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The Impact of Living Wage Laws on Urban Economic Development Patterns and the Local Business Climate: Evidence From California Cities

By T. William Lester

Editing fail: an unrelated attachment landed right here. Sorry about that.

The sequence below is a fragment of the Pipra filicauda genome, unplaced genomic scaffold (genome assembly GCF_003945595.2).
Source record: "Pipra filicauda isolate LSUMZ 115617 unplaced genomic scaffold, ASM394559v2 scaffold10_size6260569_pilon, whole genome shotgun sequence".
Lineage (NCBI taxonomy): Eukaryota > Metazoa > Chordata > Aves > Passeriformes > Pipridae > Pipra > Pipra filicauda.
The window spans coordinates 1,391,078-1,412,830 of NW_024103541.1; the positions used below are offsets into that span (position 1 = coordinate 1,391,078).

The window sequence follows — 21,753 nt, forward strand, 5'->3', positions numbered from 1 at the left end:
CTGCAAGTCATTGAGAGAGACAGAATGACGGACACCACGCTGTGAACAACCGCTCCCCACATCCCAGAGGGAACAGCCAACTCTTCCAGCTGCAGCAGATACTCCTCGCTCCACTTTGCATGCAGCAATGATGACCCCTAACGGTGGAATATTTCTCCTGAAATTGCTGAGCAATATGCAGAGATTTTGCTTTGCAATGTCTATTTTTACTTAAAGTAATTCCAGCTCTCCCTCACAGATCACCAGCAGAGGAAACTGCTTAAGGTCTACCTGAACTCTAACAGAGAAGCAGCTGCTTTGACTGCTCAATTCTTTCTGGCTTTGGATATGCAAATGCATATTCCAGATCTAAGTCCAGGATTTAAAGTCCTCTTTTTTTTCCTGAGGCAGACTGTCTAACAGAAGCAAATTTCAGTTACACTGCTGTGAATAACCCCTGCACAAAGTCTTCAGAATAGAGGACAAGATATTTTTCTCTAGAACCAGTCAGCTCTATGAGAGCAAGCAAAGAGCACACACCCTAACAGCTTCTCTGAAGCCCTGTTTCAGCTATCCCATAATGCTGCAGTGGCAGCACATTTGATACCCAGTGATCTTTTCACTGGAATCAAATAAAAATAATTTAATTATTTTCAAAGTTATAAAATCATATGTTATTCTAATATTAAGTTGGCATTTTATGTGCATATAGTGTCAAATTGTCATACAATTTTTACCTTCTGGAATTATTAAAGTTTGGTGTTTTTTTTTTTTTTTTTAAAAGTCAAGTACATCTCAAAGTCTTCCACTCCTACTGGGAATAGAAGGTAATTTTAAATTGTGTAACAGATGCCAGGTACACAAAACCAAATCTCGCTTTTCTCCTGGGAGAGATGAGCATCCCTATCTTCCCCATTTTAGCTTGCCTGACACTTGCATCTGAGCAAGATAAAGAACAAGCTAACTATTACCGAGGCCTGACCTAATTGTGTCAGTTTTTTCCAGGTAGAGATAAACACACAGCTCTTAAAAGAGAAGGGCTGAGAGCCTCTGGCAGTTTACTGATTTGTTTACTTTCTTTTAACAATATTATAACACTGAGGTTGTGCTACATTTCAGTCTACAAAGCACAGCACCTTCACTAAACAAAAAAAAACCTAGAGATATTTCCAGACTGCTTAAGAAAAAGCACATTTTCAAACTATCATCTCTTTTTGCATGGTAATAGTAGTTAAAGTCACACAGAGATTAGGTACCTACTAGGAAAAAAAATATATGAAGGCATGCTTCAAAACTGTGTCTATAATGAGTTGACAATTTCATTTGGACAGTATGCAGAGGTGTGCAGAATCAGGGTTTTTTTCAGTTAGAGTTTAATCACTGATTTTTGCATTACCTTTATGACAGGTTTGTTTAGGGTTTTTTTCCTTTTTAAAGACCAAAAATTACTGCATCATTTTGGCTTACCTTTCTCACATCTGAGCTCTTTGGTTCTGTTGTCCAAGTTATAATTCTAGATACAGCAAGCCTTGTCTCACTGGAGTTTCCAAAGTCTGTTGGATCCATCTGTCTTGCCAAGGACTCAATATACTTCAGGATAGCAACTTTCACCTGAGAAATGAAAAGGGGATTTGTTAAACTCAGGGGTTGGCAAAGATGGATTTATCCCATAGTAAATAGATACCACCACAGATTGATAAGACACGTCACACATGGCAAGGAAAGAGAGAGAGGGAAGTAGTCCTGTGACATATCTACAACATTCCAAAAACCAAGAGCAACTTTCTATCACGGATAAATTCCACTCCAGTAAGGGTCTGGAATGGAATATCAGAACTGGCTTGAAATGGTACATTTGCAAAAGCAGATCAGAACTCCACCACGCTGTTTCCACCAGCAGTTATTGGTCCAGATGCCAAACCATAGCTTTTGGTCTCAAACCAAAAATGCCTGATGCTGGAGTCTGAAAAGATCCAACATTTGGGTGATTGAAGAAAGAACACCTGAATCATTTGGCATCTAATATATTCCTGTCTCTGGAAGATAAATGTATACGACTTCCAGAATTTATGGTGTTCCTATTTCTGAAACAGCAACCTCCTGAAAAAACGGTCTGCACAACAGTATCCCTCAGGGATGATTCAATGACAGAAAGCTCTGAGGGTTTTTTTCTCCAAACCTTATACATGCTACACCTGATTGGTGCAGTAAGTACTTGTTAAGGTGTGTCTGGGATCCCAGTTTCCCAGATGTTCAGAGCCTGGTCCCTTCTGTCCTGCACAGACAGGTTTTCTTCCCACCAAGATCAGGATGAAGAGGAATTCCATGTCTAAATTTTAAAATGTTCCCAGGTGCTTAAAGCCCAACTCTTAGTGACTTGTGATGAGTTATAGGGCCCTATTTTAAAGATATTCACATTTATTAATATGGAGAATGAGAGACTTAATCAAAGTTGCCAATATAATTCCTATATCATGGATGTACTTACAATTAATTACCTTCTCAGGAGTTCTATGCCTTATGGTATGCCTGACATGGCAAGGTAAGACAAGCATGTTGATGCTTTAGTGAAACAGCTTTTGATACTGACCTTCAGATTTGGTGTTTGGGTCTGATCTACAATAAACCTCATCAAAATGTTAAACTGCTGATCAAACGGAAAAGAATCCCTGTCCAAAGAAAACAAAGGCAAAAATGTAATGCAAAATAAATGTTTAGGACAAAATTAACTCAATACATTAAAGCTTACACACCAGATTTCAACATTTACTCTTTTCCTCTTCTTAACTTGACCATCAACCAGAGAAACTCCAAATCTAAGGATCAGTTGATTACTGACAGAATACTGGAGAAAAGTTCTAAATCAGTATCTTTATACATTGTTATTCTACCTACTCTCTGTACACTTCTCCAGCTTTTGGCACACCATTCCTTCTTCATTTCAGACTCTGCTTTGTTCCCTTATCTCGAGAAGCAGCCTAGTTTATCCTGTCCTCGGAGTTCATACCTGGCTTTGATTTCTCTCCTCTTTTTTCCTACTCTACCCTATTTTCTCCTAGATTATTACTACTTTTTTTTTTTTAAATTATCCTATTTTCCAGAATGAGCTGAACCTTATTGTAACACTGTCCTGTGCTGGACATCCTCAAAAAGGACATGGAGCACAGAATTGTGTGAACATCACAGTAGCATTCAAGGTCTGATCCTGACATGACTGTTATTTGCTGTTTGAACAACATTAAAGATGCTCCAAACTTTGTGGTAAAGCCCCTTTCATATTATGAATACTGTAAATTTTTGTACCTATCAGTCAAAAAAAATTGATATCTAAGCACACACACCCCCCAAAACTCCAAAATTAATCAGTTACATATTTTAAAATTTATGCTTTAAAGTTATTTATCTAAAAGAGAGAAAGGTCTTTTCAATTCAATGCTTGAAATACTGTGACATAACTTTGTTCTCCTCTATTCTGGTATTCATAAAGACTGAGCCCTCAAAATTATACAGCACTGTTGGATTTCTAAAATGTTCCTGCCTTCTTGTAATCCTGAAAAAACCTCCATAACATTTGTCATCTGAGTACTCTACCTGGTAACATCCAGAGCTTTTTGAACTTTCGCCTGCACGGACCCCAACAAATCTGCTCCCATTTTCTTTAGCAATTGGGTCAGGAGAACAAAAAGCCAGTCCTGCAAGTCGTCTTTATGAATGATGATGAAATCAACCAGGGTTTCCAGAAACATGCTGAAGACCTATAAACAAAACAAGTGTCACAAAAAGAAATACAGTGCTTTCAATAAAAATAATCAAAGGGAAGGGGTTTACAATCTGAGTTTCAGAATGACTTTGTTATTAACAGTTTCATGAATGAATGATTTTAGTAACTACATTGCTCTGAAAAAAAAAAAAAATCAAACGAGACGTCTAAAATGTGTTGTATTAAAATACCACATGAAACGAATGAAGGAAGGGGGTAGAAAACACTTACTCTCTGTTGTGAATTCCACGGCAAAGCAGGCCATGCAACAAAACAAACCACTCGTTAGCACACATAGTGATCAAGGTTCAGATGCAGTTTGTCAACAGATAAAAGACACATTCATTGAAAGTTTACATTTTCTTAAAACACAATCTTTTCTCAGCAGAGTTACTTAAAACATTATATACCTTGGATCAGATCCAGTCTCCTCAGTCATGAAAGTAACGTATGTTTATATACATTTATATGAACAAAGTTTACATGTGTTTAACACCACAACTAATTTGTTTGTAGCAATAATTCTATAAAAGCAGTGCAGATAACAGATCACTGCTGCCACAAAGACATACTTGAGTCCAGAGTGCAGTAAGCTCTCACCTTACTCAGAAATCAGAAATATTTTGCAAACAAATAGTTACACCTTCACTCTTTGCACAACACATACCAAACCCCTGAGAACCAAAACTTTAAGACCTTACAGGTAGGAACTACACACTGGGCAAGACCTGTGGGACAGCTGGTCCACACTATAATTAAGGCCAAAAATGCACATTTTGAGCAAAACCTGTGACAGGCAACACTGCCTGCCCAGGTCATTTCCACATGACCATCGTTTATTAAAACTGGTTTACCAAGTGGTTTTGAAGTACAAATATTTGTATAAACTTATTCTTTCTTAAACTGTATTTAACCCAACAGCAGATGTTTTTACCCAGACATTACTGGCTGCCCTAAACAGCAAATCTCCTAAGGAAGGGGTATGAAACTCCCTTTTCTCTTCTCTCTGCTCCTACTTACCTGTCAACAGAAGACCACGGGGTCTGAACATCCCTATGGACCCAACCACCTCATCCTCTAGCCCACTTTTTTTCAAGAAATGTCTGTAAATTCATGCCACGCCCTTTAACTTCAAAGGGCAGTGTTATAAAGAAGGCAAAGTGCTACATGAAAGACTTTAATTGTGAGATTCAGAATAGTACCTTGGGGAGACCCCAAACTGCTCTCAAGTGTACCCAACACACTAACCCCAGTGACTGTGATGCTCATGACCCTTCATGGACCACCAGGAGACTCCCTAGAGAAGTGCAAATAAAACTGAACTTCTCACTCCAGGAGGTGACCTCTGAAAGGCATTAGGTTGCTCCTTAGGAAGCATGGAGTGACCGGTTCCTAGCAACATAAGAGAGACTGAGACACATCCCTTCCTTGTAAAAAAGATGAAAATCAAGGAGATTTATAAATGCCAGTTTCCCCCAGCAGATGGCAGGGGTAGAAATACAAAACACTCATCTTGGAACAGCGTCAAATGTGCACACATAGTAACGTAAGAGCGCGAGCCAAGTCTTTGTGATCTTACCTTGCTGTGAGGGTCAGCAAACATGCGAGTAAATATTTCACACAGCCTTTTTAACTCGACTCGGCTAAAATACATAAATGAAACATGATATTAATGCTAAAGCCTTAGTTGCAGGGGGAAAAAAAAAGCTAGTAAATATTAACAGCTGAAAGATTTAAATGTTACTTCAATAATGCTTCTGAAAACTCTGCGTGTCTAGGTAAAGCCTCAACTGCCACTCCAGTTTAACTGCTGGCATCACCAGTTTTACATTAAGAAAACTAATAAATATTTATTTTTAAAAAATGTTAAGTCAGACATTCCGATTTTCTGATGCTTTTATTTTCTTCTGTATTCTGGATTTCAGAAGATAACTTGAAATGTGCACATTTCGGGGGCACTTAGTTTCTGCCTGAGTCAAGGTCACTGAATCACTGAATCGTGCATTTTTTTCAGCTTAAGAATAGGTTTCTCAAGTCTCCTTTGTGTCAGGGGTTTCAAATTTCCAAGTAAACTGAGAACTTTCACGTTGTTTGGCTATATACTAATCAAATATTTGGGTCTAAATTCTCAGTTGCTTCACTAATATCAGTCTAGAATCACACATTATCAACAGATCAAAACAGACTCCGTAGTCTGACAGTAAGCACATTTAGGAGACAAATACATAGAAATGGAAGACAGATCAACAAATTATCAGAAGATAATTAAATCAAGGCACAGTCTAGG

Traditional local economic development policies entice private businesses to create high-paying jobs in a given jurisdiction through direct subsidies or by projecting a positive “business climate” within regional and global arenas. Since 1994 however, living wage ordinances have emerged as an alternative response to labor market polarization in urban areas. However, these laws raise labor costs for employers and may thus reduce economic growth. This article advances the empirical literature on living wage impacts through the use of a novel data set—the National Establishment Time Series—to track employment and establishment growth at the city level among directly affected employers (e.g., government contractors), as well as other establishments that may be indirectly signaled by a change in the local political environment. Using panel regression models that account for structural differences between living wage and non-living wage cities, this article finds that living wage laws have no significant impact on employment or establishment growth. Additionally, this article finds no evidence that living wage laws “signal” businesses about a potentially harmful change in the local business wage, labor market institutions, economic development impacts, business climate

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